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Apple Defeats Lawsuit Against Earphone Design

A federal US court has rubbished a class action lawsuit filed against Apple Inc., which held the company responsible for "possible hearing loss" caused from listening to the company’s popular iPod device.

The lawsuit, which had previously been rejected by a California court, said that the "very design" of the Apple’s patented iPod headphones were instrumental in putting users' hearing at risk.

However, the court said in its ruling that "The plaintiffs do not allege the iPods failed to do anything they were designed to do nor do they allege that they, or any others, have suffered or are substantially certain to suffer inevitable hearing loss or other injury from iPod use."

The class action lawsuit was filed by Joseph Birdsong and Bruce Waggoner, who were seeking monetary damage from Apple along with the pledge that the company will improve safety and disclosures, provide better headphones and test iPod users for hearing loss.

The duo had argued in the court that Apple headphone ear-plugs posed a threat to users’ hearing abilities as they were designed to place deep in the ear canal.

The iPhone smartphone maker, in recent years, has emerged victorious from a number of lawsuits that were filed against the company which also included lawsuits over the speed and reliability of the iPhone.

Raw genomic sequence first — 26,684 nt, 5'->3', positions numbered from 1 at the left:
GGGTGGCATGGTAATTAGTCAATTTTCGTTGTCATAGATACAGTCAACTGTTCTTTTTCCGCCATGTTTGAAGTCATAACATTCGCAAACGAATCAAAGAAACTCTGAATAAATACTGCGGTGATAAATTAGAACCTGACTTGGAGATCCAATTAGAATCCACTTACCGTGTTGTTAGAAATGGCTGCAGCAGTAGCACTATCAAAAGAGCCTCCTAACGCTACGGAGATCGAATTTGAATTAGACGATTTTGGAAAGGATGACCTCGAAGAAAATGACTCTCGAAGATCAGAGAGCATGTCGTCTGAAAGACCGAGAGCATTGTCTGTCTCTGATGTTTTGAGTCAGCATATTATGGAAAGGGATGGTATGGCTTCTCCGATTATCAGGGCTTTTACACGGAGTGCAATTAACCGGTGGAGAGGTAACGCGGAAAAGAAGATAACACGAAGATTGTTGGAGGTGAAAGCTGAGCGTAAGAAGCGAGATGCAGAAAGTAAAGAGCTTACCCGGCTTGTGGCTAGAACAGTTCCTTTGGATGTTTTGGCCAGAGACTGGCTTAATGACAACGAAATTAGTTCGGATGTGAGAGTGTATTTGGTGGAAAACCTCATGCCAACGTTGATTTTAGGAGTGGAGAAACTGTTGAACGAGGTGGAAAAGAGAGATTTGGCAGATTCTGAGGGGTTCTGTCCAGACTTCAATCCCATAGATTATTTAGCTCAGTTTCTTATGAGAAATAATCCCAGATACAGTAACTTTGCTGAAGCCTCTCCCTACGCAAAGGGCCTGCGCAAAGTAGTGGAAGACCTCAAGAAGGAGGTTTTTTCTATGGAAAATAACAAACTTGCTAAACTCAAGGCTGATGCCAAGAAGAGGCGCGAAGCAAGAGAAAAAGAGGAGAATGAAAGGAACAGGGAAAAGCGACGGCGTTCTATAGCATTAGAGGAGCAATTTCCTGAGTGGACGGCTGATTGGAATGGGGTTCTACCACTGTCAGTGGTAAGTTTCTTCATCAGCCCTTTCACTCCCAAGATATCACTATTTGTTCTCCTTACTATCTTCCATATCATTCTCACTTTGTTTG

Our Comments

Strangely enough, that court decision came a couple of weeks after the European Commission has confirmed that it will be limiting the volume on MP3 devices. This comes as a direct consequence of the rising number of young adults that are suffering from hearing damage.

Related Links

Now Hear This: Apple Wins Appeal in iPod Hearing Loss Lawsuit (opens in new tab)

(PC World)

Apple wins appeal over alleged iPod hearing loss


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Court: iPod hearing loss your fault, not Apple's

(The Register)

Désiré has been musing and writing about technology during a career spanning four decades. He dabbled in website building and web hosting when DHTML and frames were en vogue and started writing about the impact of technology on society just before the start of the Y2K hysteria at the turn of the last millennium. Following an eight-year stint at where he discovered the joys of global tech-fests, Désiré now heads up TechRadar Pro. Previously he was a freelance technology journalist at Incisive Media, Breakthrough Publishing and Vnunet, and Business Magazine. He also launched and hosted the first Tech Radio Show on Radio Plus.